Step 3: Putting it all together
The third step in building a great resume is putting it all together. If you haven’t the first two steps in the Blue Sage Resume Builder series, back up and read Step One and Step Two. Here’s the third step. It’s time to get it all down on paper. Don’t worry about fonts or formatting yet. The main focus is creating solid content. Good, well-written content beats fancy fonts and templates every time.
Seven Elements for an Exceptional Resume
Here are the 7 sections for a resume that will highlight your skills and accomplishments. Begin by getting all this information listed in a document file. Don't worry about fonts or formatting or the number of pages yet. Just begin by making a simple list of all this information.
1. Personal and Contact information. This is the easy stuff. List your name, email and phone number. Most employers will be contacting you by email so make sure you have a professional email address that you check regularly. It’s time to lose the cute or sexy email addresses from your younger years. If your email address is still firstname.lastname@example.org or email@example.com, it’s time to get a new email. The best email address is some version of your own name, for example, Jsmith or firstname.lastname@example.org. That makes it easy for the hiring manager to find you in an overflowing inbox when you respond. Don't use your current work email - you don't want these emails going through any kind of screening system at your present employment.
Your snail mail address is optional. It can actually be a detriment if you are applying for a job that will require you to relocate. If the job is local, it’s okay to leave it on. Also, since you’re leaving a phone number, make sure you have a professional voicemail message for missed calls. What will the hiring manager hear when he or she calls to offer you the job? Enough said.
2. Summary of Qualifications. Add this section in the prime real estate at the top of your resume. These are the skills and accomplishments you want to highlight. In Step 2, I detailed how to create your summary of qualifications. Write 5-6 bullet points that highlight your accomplishments and qualifications. You can edit this section for each job you apply for - highlighting the skills and key words each job description lists.
3. Professional Experience. This is your work history, one of the most important components of your resume. Employers will want to know where you worked, your dates of employment, and your responsibilities in each role. Make sure your dates and work information are accurate. Employers do conduct background checks and bad information can cost you the job instantly.
List the jobs and internships you have held in reverse chronological order, with the most recent positions first. For each position, include: job title, company, location, dates of employment, and a bulleted list of your strongest accomplishments for each job.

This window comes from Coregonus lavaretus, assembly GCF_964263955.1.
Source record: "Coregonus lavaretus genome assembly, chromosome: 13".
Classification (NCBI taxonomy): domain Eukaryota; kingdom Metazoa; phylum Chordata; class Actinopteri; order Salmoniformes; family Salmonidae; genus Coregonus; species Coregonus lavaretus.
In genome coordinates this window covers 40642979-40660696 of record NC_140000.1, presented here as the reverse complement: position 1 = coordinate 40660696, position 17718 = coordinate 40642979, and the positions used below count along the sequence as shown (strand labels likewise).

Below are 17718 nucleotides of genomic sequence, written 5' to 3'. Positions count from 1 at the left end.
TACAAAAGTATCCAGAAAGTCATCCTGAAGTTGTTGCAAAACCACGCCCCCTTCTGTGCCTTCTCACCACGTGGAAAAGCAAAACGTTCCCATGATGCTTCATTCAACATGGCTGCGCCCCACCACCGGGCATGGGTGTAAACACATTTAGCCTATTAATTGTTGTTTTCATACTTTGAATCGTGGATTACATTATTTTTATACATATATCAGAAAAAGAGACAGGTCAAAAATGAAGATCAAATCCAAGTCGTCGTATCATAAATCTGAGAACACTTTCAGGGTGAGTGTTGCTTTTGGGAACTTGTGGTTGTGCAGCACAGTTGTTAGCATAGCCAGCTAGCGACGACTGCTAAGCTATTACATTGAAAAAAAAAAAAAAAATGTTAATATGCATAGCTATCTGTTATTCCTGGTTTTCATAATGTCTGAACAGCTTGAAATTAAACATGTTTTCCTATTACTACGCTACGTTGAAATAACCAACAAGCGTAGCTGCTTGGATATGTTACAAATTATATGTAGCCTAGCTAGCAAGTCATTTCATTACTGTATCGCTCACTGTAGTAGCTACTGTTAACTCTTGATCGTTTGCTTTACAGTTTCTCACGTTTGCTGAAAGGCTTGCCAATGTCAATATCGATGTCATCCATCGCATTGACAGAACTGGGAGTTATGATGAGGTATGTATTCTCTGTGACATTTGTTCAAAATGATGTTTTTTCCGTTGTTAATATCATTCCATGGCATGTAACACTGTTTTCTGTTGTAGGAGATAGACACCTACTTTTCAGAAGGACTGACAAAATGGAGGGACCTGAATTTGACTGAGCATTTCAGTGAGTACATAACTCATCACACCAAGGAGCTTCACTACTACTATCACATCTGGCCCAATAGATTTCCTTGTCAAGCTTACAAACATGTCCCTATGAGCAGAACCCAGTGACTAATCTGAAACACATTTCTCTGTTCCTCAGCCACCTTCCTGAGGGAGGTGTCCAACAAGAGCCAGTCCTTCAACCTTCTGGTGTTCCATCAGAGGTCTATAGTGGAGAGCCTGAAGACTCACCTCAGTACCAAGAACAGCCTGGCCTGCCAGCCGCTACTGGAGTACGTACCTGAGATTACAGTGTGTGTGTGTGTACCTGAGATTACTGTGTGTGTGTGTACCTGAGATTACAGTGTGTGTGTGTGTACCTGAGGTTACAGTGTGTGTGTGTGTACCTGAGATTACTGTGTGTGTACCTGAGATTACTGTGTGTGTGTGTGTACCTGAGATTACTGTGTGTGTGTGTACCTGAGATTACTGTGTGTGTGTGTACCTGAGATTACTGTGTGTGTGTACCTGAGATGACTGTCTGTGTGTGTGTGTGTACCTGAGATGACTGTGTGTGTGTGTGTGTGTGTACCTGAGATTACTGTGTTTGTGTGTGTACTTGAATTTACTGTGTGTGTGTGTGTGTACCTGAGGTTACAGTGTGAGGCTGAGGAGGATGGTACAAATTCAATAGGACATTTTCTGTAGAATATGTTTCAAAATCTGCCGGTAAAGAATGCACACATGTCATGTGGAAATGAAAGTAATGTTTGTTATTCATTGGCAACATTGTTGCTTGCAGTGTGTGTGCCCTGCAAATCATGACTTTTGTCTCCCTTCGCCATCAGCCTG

Verb tense should be present tense for your current job if you are employed, and past tense for prior employment.
3. Education. The Education section generally comes next. List your degrees earned, with the highest degree listed first. Include the name of the school, the degree earned, and the date you graduated. If you are a recent grad, you can place this information ahead of the Professional Experience section and include your GPA (but only if it’s above 3.5 - otherwise, leave it out.) If you’ve been out of school more than 5 years, ditch the GPA.
4. Certifications or Licensure. List any relevant certifications or licensure you have earned which are current. If you don't have any certifications, just leave this section out.
5. Awards or Achievements. Here’s your chance to shine. Don’t back off or try to be modest. List any achievements you’ve been given. It can be anything from Top 10 Sales for 2016, Employee of the Month, or Non Profit Angel of the Region. List the Award, company and date. Another option is to include these in the Professional Experience section as a bullet point under that work experience. That can save space, and also makes sense if you have only one or two to list.
6. Publications or Presentations. This is an optional section but definitely include this if you have written a book or paper in your field of expertise or have been a major presenter on a topic. List the title or topic, Publication and date. If you have a long list of publications or presentations that are relevant to the job at hand, you can create a separate document and attach that to your resume.
7. Additional Skills. Here’s your chance to highlight any skills that are directly related to the job you are seeking. Employers typically list required or preferred skills in job listings when itemizing the qualifications for the position. List your most closely related abilities here, using a bulleted list format. You can include technical computer and software skills, foreign language proficiencies, and any other skills related to the job position. If you are using acronyms, be sure to also write out the name to prevent confusion. For example, you might write a bullet that reads: Proficient in CMS ( Content Management Systems). Again, you can include these in the Professional Experience section or Summary of Qualifications if you only have a couple to mention.
For more resume building tips, you can also check out the list of what NOT to include on your resume here.